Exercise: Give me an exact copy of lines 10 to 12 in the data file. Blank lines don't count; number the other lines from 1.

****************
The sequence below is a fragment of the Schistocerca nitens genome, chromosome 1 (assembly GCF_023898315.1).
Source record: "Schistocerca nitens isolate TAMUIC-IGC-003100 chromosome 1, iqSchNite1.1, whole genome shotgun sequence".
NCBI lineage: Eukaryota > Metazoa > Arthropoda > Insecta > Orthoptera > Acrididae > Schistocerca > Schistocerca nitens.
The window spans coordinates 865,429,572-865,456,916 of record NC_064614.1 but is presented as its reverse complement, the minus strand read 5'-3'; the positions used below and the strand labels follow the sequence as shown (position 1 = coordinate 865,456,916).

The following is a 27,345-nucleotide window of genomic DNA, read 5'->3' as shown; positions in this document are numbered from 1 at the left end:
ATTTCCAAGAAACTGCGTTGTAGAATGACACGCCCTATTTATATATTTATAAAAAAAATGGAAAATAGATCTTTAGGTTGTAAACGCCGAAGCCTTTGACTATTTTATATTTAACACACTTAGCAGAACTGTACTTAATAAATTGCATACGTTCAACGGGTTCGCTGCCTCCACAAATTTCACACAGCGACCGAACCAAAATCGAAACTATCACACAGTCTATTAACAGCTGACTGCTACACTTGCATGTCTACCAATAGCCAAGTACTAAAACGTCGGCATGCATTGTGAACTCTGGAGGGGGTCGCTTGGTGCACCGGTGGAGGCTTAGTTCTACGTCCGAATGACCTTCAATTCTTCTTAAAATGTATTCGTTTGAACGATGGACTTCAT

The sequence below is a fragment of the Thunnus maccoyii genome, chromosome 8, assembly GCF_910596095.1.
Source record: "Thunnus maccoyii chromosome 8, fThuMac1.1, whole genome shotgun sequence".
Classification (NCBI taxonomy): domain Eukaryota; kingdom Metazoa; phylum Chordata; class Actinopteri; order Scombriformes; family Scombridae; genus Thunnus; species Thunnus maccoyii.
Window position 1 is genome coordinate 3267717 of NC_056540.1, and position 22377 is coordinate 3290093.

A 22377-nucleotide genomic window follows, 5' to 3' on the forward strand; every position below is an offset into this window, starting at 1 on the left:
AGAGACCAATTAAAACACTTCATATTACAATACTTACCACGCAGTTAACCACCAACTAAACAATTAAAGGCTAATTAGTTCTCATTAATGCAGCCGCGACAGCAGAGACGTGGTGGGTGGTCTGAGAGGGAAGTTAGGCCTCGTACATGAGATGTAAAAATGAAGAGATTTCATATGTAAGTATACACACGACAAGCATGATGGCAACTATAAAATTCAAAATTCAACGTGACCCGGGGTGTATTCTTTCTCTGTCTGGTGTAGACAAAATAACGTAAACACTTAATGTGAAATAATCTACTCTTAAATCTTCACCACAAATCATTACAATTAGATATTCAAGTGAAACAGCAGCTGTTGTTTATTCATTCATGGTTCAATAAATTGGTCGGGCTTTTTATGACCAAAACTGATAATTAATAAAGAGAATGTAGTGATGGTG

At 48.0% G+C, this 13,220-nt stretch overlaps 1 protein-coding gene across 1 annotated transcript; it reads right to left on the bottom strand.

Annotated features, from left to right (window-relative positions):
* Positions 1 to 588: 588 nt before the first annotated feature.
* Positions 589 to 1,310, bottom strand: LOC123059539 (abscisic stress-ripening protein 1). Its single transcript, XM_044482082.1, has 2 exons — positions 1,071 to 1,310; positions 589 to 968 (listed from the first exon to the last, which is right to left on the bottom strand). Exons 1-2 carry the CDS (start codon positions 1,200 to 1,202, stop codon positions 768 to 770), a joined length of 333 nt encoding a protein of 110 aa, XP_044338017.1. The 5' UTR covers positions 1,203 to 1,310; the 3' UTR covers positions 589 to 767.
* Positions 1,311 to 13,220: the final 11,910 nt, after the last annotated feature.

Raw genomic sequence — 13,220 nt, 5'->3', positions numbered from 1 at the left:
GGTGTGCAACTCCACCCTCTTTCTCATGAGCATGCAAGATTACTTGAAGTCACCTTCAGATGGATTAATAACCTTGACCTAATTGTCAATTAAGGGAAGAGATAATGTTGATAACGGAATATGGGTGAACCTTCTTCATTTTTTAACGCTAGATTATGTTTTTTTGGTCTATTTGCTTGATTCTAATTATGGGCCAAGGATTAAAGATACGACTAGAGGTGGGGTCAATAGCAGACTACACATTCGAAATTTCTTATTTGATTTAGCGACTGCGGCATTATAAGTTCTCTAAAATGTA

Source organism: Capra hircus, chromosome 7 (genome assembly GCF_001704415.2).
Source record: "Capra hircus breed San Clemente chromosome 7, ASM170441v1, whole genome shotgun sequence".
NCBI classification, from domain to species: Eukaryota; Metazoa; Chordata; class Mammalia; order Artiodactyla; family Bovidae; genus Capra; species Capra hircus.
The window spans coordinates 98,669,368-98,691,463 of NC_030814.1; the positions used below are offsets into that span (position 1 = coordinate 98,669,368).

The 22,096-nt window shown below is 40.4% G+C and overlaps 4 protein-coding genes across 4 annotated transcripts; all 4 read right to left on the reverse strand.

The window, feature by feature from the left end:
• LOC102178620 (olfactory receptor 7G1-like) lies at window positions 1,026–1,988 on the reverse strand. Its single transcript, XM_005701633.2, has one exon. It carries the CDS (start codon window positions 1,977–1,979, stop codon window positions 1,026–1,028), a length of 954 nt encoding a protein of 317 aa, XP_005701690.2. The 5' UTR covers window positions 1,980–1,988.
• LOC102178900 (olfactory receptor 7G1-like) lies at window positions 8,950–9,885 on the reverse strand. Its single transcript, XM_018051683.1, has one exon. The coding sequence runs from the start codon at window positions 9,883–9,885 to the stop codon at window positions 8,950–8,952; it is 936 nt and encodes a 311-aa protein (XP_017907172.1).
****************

Window position 1 is genome coordinate 3267717 of NC_056540.1, and position 22377 is coordinate 3290093.

A 22377-nucleotide genomic window follows, 5' to 3' on the forward strand; every position below is an offset into this window, starting at 1 on the left:
AGAGACCAATTAAAACACTTCATATTACAATACTTACCACGCAGTTAACCACCAACTAAACAATTAAAGGCTAATTAGTTCTCATTAATGCAGCCGCGACAGCAGAGACGTGGTGGGTGGTCTGAGAGGGAAGTTAGGCCTCGTACATGAGATGTAAAAATGAAGAGATTTCATATGTAAGTATACACACGACAAGCATGATGGCAACTATAAAATTCAAAATTCAACGTGACCCGGGGTGTATTCTTTCTCTGTCTGGTGTAGACAAAATAACGTAAACACTTAATGTGAAATAATCTACTCTTAAATCTTCACCACAAATCATTACAATTAGATATTCAAGTGAAACAGCAGCTGTTGTTTATTCATTCATGGTTCAATAAATTGGTCGGGCTTTTTATGACCAAAACTGATAATTAATAAAGAGAATGTAGTGATGGTG